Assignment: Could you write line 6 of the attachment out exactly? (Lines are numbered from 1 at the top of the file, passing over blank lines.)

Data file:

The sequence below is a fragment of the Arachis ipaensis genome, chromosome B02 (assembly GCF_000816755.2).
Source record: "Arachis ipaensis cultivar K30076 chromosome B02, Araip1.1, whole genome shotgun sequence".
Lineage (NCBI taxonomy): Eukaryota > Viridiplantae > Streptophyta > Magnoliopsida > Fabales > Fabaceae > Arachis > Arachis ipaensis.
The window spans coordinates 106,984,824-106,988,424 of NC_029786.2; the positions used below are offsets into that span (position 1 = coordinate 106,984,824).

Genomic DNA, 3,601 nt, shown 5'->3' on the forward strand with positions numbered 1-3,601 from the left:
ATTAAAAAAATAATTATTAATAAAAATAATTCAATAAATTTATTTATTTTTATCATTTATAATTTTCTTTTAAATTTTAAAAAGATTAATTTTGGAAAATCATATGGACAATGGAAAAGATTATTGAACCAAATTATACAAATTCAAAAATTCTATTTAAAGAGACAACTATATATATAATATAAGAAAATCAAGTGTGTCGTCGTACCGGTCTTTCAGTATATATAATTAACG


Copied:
ATTAAAAAAATAATTATTAATAAAAATAATTCAATAAATTTATTTATTTTTATCATTTATAATTTTCTTTTAAATTTTAAAAAGATTAATTTTGGAAAATCATATGGACAATGGAAAAGATTATTGAACCAAATTATACAAATTCAAAAATTCTATTTAAAGAGACAACTATATATATAATATAAGAAAATCAAGTGTGTCGTCGTACCGGTCTTTCAGTATATATAATTAACG